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Federal Judge Upholds 

Missouri Law Protecting 

Houses of Worship    



A federal judge has upheld Missouri's new law protecting houses of worship from deliberate incidents of protest and disruption.  U.S. District Judge E. Richard Webber has dismissed a lawsuit filed against the House of Worship Protection Act, which was approved by the Missouri Legislature and signed into   law by Governor Jay Nixon last year.


The new law made it a crime to disrupt a house of worship through "profane discourse, rude or indecent behavior," or unreasonable noise with the intention to disturb the order and solemnity of a worship service.  The scope of the law encompasses any church, synagogue, mosque, or any other public or private place used for religious worship, religious instruction, or other religious purpose.


The lawsuit was brought by the American Civil Liberties Union on behalf of two activist groups who protest outside Catholic churches.  One is the Survivors Network of Those Abused by Priests (SNAP), which publicizes incidents of alleged sexual abuse by clergy in the St. Louis area.  The other is a Kansas City area group known as Call to Action, which advocates for "inclusive policies" in the Catholic community.


The groups contended in their lawsuit that the provisions of the new state statute would restrict their ability to share their message with members of religious congregations during church services.  The ACLU argued that the House of Worship Protection Act violated the free speech guarantees of the U.S. and Missouri Constitutions.


Judge Webber ruled that Missouri's new law did not violate the free speech provisions of the First Amendment because it was a content-neutral time, place, and manner regulation, which had been narrowly tailored to serve a significant governmental interest. 


"The Court concludes that the House of Worship Protection Act is content-neutral, because the statute's thrust is to restrict speech only when it is disruptive because of its manner, not its content...The statute penalizes only speech that intentionally disturbs the order and solemnity of a worship service...The Court finds that the State's purpose for regulation here, to protect the free exercise of religion, is unrelated to the content of the individual's speech."


Judge Webber pointed out that the law left open ample alternative channels for communication.  "The statute does not prevent individuals from publicizing their message or presenting their views...Protestors and leaflet distributors are free to picket and spread their message on the sidewalks and areas near the houses of worship when services are being conducted, and when services are not being held...The statute places fewer obstacles to protesters than other statutes found not to offend the exercise of free speech."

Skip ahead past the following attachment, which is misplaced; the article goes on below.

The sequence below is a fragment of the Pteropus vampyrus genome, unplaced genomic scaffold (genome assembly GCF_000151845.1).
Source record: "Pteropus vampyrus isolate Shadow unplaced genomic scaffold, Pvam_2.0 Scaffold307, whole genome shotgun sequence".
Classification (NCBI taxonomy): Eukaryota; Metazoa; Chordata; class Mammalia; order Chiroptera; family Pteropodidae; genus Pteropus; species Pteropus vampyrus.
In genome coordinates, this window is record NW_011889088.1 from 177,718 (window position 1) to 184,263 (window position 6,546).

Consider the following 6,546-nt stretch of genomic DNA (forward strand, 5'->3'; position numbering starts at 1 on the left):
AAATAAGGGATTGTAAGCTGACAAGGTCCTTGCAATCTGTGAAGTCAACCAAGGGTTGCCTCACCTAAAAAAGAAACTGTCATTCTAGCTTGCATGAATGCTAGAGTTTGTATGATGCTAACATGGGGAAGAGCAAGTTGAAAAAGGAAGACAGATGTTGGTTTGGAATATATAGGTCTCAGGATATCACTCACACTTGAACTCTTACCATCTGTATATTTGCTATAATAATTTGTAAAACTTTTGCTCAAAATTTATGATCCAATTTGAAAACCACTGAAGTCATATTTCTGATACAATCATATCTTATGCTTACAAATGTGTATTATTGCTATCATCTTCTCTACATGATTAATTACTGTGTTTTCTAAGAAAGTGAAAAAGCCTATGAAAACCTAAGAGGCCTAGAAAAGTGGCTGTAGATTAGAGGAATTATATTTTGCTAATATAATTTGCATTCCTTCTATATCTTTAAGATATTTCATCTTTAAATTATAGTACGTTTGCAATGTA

Webber's decision was not surprising, since he had denied last September a request for a preliminary injunction staying enforcement of the law.  At the time he determined that the "statute's restrictions are not a regulation of speech, but rather of the places where speech may occur and the manner of its conveyance."


The House of Worship Protection Act was enacted as a response to a tactic employed in recent years by social activists such as the homosexual rights and anti-war movements.  Under that strategy, activists peacefully infiltrate a church sanctuary, and once a service has started, engage in a boisterous, bullying, and often profane protest in support of their social viewpoints.  Bible-believing churches have been a target for such protests because of their defense of traditional marriage and the traditional family.


The law was sponsored by former Senate President Pro Tem Rob Mayer, and was approved by overwhelming majorities in both the Missouri House and Senate.  Former State Representative Shane Schoeller, who sponsored a companion bill in the House, played a key role in its passage in that chamber.  We are grateful to them and all Missouri legislators who helped enact this important measure to safeguard the integrity of worship services and the security of houses of worship in the state of Missouri.


The Missouri Family Policy Council developed the language of the House of Worship Protection Act in consultation with the Alliance Defending Freedom.  We are grateful to Attorney General Chris Koster and Assistant Attorney General J. Andrew Hirth for their defense of this important statute.


Missourians who value the practice of their faith should be able to worship God freely in their houses of worship without fear of intimidation or harassment in the sanctuary of their own churches.  We thank God for Judge Webber's decision which helps ensure that the hostile efforts of those who would deny others the free exercise of their religion will be met with the force of law.





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